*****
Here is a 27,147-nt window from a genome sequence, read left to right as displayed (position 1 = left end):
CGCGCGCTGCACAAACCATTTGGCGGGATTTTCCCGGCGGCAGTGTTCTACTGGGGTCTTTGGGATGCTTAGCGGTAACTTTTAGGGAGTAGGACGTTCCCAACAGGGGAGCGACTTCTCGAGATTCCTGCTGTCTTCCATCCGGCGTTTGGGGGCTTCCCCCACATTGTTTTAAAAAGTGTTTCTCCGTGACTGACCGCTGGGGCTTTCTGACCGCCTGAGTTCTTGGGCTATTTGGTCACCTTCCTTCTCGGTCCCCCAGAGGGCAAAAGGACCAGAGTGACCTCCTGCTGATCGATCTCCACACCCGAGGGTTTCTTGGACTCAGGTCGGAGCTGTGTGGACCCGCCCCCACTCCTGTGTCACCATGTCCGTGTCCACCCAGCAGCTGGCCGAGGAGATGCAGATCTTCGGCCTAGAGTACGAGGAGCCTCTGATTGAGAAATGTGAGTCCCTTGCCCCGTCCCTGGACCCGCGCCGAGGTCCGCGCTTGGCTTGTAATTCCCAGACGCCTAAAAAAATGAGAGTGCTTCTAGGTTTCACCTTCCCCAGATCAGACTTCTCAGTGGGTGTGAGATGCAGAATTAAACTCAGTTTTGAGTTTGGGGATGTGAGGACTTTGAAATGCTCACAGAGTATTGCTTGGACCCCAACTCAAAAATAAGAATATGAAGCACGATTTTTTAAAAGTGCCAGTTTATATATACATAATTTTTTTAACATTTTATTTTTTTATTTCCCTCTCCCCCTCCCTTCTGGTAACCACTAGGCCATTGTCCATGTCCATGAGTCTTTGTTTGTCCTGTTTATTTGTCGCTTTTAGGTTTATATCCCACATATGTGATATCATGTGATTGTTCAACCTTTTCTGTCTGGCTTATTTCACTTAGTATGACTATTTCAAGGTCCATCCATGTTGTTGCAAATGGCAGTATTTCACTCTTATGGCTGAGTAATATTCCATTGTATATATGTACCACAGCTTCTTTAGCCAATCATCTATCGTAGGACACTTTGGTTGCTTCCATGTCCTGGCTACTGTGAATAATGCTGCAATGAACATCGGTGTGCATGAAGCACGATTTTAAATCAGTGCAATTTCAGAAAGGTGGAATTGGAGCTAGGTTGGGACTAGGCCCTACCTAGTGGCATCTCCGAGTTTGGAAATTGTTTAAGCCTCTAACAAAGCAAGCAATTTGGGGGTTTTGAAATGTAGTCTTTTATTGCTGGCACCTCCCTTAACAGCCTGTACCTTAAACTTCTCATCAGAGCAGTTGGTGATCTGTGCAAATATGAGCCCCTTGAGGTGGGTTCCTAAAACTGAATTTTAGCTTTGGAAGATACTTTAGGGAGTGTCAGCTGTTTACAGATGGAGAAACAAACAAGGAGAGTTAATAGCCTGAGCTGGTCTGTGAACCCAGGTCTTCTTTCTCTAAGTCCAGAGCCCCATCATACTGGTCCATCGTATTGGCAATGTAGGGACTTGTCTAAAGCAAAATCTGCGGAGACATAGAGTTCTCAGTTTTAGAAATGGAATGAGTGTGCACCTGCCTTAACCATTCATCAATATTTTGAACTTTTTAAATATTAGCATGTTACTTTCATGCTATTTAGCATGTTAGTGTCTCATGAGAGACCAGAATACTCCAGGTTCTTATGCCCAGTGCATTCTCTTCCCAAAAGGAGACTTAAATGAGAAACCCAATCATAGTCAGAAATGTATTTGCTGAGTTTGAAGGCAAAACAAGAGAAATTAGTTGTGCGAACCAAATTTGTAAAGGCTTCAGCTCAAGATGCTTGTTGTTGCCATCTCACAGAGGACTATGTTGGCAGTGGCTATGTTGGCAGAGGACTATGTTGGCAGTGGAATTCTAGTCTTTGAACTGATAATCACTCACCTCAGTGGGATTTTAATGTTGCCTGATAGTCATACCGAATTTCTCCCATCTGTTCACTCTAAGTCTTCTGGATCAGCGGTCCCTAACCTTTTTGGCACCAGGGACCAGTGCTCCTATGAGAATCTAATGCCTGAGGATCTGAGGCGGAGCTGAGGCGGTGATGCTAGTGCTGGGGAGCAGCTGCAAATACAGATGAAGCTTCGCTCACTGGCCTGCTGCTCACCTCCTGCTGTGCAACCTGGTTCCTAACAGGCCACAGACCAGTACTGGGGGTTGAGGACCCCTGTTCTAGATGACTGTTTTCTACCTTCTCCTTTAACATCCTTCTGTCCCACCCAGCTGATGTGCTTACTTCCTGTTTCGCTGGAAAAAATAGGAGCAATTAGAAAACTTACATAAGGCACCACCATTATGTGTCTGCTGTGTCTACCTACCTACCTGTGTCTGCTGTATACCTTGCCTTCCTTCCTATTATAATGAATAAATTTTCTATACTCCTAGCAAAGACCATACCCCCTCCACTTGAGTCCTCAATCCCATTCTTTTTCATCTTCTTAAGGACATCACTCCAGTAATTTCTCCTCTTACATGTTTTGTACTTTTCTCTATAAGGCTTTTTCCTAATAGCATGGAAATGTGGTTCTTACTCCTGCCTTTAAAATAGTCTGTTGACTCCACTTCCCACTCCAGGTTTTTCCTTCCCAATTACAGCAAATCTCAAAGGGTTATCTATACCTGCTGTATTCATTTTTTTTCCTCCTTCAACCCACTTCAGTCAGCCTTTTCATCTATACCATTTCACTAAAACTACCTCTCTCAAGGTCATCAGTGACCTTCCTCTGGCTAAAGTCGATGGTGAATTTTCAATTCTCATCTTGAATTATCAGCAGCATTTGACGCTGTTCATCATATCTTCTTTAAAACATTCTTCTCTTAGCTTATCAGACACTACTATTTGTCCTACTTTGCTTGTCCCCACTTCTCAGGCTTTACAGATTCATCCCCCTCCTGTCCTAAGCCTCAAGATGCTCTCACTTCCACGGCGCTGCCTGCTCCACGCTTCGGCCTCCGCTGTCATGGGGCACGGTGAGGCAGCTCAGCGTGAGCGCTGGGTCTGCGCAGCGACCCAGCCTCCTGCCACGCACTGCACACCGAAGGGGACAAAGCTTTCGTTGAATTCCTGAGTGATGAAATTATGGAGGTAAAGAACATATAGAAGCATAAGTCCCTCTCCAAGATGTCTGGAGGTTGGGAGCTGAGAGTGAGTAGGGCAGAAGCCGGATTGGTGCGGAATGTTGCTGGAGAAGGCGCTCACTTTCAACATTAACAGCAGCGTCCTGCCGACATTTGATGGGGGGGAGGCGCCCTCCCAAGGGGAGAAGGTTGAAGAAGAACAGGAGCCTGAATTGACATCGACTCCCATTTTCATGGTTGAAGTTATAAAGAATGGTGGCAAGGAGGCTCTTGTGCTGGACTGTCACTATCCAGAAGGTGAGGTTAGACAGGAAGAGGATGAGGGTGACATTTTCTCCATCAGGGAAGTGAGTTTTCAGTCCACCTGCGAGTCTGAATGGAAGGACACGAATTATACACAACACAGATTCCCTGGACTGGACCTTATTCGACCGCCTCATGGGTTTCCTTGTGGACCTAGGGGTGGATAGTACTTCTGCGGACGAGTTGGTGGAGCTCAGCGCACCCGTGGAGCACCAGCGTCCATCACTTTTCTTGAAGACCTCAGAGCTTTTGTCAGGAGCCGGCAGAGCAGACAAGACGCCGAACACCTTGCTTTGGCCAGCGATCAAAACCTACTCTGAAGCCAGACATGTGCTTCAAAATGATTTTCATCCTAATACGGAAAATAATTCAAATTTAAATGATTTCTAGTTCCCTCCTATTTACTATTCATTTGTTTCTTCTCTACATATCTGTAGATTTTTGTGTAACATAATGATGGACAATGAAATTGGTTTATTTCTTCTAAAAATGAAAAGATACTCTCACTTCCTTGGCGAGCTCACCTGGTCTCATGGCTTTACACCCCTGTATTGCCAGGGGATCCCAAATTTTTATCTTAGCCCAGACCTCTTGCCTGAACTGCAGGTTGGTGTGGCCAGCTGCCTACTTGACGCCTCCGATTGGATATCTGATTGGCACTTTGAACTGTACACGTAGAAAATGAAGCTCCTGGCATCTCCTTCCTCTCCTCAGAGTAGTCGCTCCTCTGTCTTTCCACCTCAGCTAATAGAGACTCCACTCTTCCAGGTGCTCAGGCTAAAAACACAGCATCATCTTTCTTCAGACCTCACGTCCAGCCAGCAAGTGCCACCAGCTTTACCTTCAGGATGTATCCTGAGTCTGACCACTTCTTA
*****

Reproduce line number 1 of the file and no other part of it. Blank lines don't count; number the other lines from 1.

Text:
Here is a 27,147-nt window from a genome sequence, read left to right as displayed (position 1 = left end):